|No. 12, 14|
|Born:||May 19, 1956|
Tutuila, American Samoa
|Height:||6 ft 3 in (1.91 m)|
|Weight:||217 lb (98 kg)|
|High school:||Evergreen (White Center, Washington)|
|College:||Washington State University|
|NFL Draft:||1979 / Round: 1 / Pick: 3|
|Career highlights and awards|
|Career NFL statistics|
|Player stats at NFL.com · PFR|
Jack Thompson (born May 18, 1956), nicknamed "the Throwin' Samoan", is an American Samoan former professional American football quarterback. Thompson played in the National Football League for six seasons, four with the Cincinnati Bengals and two with the Tampa Bay Buccaneers. He played college football at Washington State University.
His nickname was bestowed on him by Spokesman-Review columnist Harry Missildine during Thompson's breakout sophomore season at Washington State in 1976.
As a collegian at Washington State University in Pullman, Thompson set numerous school, Pac-10 and NCAA records. In the second game of 1976, he took over on offense after senior starter John Hopkins was injured making a tackle in the second quarter at Minnesota. In a 2002 story, Thompson explained why he chose to attend Washington State and how his first series against Minnesota in 1976 was almost his last until offensive coordinator Bob Leahy convinced head coach Jackie Sherrill to leave Thompson in the game.
As a fifth-year senior in 1978, Thompson finished ninth in the voting for the Heisman Trophy, and concluded his college career as the most prolific passer in NCAA history with 7,818 passing yards. Thompson set Pac-10 records for attempts, completions, and TD passes. He was all-conference three times and either first-team, second-team, or honorable mention All-American three times.
Thompson is one of only two players in school history to have his number retired (with Pro Football Hall of Famer Mel Hein); he wore No. 14 and graduated from Evergreen High School in White Center, Washington, in 1974, south of Seattle.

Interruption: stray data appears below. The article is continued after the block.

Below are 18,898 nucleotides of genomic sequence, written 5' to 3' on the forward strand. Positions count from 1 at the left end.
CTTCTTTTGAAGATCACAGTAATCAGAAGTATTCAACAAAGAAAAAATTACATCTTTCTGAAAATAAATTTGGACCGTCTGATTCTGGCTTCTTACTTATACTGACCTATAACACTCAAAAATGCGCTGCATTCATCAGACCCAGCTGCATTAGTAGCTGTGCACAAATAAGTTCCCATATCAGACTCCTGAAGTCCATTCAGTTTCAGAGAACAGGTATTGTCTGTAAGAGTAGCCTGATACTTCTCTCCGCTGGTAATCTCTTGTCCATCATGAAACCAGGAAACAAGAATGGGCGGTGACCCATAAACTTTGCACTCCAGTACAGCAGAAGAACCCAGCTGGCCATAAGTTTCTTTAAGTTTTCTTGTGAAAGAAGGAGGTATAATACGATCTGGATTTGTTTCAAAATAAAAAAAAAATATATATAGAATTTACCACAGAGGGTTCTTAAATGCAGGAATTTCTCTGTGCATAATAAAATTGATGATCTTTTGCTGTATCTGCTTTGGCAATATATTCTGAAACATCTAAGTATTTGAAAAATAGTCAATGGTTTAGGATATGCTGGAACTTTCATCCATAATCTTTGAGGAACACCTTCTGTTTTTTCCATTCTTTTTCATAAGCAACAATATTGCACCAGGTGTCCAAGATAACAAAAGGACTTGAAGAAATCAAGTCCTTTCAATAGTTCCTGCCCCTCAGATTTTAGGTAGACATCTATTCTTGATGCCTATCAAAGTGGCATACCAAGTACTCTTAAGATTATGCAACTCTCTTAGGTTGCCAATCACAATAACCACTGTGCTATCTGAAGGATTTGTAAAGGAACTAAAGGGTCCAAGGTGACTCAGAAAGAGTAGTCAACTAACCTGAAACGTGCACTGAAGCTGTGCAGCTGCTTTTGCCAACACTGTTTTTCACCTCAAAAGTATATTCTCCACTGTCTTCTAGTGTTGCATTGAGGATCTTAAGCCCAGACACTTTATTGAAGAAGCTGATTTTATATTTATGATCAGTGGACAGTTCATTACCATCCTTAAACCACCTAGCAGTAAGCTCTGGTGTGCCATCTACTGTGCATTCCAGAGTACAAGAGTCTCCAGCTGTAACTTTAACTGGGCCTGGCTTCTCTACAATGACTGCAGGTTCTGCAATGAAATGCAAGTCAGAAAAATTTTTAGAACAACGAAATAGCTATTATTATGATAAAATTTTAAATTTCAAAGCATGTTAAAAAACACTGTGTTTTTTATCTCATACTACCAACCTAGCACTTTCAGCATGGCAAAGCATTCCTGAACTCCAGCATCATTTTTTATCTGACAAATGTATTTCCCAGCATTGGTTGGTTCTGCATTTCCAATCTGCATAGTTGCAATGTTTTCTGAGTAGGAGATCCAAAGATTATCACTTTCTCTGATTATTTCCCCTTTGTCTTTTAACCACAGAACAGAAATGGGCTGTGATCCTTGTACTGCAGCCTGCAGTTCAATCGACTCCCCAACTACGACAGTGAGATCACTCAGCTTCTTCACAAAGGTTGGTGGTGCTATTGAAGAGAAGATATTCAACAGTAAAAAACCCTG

|Led the Pac-8/Pac-10|
|Led the NCAA|
Thompson was the first quarterback selected in the 1979 NFL Draft, taken third overall by the Cincinnati Bengals, and played there for four years, which included the Super Bowl season in 1981.
Thompson went to the Tampa Bay Buccaneers in 1983 and was the starter, but was replaced the following year by Steve DeBerg.
In 2008, ESPN ranked Thompson no. 26 among the 50 worst NFL Draft busts.
After his football career, Thompson settled in Seattle and became a mortgage banker, as well as a volunteer quarterbacks coach at Ballard High School. His son Tony, a tight end, followed in his dad's footsteps in suiting up at Washington State, and a nephew, Tavita Pritchard, was a quarterback at Stanford University.
I knew the guy who tagged me with it, Harry Missildine (of the Spokesman-Review), and I didn't think anything of it. It was pretty true. I am Samoan and I threw the ball. In these politically correct days, people might have a problem with it, but that's their problem, not mine. I am proud of it, and my dad, frankly, loved it.